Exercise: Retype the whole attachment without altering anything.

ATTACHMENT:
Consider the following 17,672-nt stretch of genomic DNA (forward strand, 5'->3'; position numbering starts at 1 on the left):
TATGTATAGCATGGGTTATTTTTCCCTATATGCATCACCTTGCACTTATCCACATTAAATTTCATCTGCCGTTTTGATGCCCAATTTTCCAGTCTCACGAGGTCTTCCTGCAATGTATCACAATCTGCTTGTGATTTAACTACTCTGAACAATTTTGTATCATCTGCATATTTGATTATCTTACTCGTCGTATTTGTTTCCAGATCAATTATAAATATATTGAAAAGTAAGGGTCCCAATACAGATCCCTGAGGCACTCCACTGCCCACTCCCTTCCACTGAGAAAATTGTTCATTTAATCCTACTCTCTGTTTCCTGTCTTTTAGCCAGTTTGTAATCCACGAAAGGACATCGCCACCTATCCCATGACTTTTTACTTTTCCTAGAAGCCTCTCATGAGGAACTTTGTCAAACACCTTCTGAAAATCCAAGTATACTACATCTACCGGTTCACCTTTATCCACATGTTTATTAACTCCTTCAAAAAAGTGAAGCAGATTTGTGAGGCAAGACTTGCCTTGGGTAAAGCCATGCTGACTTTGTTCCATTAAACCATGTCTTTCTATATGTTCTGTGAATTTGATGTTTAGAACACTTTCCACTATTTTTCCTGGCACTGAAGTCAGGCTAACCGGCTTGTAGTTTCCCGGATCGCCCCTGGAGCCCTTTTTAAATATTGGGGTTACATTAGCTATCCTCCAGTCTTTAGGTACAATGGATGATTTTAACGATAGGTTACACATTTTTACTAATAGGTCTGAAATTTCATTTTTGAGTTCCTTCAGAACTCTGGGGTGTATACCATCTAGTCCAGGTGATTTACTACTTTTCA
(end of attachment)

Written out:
Consider the following 17,672-nt stretch of genomic DNA (forward strand, 5'->3'; position numbering starts at 1 on the left):
TATGTATAGCATGGGTTATTTTTCCCTATATGCATCACCTTGCACTTATCCACATTAAATTTCATCTGCCGTTTTGATGCCCAATTTTCCAGTCTCACGAGGTCTTCCTGCAATGTATCACAATCTGCTTGTGATTTAACTACTCTGAACAATTTTGTATCATCTGCATATTTGATTATCTTACTCGTCGTATTTGTTTCCAGATCAATTATAAATATATTGAAAAGTAAGGGTCCCAATACAGATCCCTGAGGCACTCCACTGCCCACTCCCTTCCACTGAGAAAATTGTTCATTTAATCCTACTCTCTGTTTCCTGTCTTTTAGCCAGTTTGTAATCCACGAAAGGACATCGCCACCTATCCCATGACTTTTTACTTTTCCTAGAAGCCTCTCATGAGGAACTTTGTCAAACACCTTCTGAAAATCCAAGTATACTACATCTACCGGTTCACCTTTATCCACATGTTTATTAACTCCTTCAAAAAAGTGAAGCAGATTTGTGAGGCAAGACTTGCCTTGGGTAAAGCCATGCTGACTTTGTTCCATTAAACCATGTCTTTCTATATGTTCTGTGAATTTGATGTTTAGAACACTTTCCACTATTTTTCCTGGCACTGAAGTCAGGCTAACCGGCTTGTAGTTTCCCGGATCGCCCCTGGAGCCCTTTTTAAATATTGGGGTTACATTAGCTATCCTCCAGTCTTTAGGTACAATGGATGATTTTAACGATAGGTTACACATTTTTACTAATAGGTCTGAAATTTCATTTTTGAGTTCCTTCAGAACTCTGGGGTGTATACCATCTAGTCCAGGTGATTTACTACTTTTCA